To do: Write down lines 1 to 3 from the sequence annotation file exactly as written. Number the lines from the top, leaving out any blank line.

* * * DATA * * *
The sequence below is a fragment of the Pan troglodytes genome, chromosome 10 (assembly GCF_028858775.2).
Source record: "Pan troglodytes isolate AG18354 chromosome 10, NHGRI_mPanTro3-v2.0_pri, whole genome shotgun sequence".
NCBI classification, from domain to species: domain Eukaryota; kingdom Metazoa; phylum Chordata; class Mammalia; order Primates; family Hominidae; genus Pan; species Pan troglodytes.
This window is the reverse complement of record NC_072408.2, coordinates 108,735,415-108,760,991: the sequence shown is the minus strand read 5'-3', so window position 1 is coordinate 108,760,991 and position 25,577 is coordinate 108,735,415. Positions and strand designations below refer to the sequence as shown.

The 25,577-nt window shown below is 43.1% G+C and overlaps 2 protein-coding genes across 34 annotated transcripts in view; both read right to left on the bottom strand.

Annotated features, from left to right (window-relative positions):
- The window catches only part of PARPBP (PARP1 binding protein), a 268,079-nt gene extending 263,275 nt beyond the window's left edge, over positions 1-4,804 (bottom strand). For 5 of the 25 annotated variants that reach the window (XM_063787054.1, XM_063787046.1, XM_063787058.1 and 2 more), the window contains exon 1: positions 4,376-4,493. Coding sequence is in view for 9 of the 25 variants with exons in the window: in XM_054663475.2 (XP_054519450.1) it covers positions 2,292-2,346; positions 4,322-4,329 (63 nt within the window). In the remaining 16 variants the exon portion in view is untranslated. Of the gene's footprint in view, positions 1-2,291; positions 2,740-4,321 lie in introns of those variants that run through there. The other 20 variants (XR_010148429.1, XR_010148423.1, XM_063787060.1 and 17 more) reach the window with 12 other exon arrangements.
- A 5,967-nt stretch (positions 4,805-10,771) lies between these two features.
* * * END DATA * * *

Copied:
The sequence below is a fragment of the Pan troglodytes genome, chromosome 10 (assembly GCF_028858775.2).
Source record: "Pan troglodytes isolate AG18354 chromosome 10, NHGRI_mPanTro3-v2.0_pri, whole genome shotgun sequence".
NCBI classification, from domain to species: domain Eukaryota; kingdom Metazoa; phylum Chordata; class Mammalia; order Primates; family Hominidae; genus Pan; species Pan troglodytes.